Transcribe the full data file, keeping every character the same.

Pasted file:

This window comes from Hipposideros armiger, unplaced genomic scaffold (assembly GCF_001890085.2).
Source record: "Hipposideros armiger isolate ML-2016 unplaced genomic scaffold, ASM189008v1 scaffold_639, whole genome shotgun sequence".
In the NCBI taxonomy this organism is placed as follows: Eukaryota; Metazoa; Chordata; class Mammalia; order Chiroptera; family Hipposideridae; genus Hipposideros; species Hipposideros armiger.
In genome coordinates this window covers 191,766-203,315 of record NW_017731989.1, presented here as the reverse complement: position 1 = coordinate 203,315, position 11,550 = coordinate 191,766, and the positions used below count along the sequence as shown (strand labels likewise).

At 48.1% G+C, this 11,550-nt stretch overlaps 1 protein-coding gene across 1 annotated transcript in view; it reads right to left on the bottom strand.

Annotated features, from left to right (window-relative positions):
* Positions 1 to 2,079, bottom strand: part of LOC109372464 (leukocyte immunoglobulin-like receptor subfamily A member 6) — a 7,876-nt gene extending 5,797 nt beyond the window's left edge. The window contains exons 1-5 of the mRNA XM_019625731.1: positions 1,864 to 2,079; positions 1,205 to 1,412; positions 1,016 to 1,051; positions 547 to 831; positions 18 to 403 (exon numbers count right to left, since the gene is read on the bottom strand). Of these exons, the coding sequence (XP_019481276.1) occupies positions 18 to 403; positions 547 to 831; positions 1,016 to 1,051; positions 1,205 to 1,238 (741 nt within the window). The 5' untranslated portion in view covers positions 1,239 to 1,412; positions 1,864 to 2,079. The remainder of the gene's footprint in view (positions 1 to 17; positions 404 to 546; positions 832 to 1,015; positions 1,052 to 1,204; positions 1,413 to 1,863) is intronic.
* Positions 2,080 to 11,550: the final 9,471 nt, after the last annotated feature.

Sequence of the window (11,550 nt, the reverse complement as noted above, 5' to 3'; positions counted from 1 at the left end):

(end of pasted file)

This window comes from Hipposideros armiger, unplaced genomic scaffold (assembly GCF_001890085.2).
Source record: "Hipposideros armiger isolate ML-2016 unplaced genomic scaffold, ASM189008v1 scaffold_639, whole genome shotgun sequence".
In the NCBI taxonomy this organism is placed as follows: Eukaryota; Metazoa; Chordata; class Mammalia; order Chiroptera; family Hipposideridae; genus Hipposideros; species Hipposideros armiger.
In genome coordinates this window covers 191,766-203,315 of record NW_017731989.1, presented here as the reverse complement: position 1 = coordinate 203,315, position 11,550 = coordinate 191,766, and the positions used below count along the sequence as shown (strand labels likewise).

At 48.1% G+C, this 11,550-nt stretch overlaps 1 protein-coding gene across 1 annotated transcript in view; it reads right to left on the bottom strand.

Annotated features, from left to right (window-relative positions):
* Positions 1 to 2,079, bottom strand: part of LOC109372464 (leukocyte immunoglobulin-like receptor subfamily A member 6) — a 7,876-nt gene extending 5,797 nt beyond the window's left edge. The window contains exons 1-5 of the mRNA XM_019625731.1: positions 1,864 to 2,079; positions 1,205 to 1,412; positions 1,016 to 1,051; positions 547 to 831; positions 18 to 403 (exon numbers count right to left, since the gene is read on the bottom strand). Of these exons, the coding sequence (XP_019481276.1) occupies positions 18 to 403; positions 547 to 831; positions 1,016 to 1,051; positions 1,205 to 1,238 (741 nt within the window). The 5' untranslated portion in view covers positions 1,239 to 1,412; positions 1,864 to 2,079. The remainder of the gene's footprint in view (positions 1 to 17; positions 404 to 546; positions 832 to 1,015; positions 1,052 to 1,204; positions 1,413 to 1,863) is intronic.
* Positions 2,080 to 11,550: the final 9,471 nt, after the last annotated feature.

Sequence of the window (11,550 nt, the reverse complement as noted above, 5' to 3'; positions counted from 1 at the left end):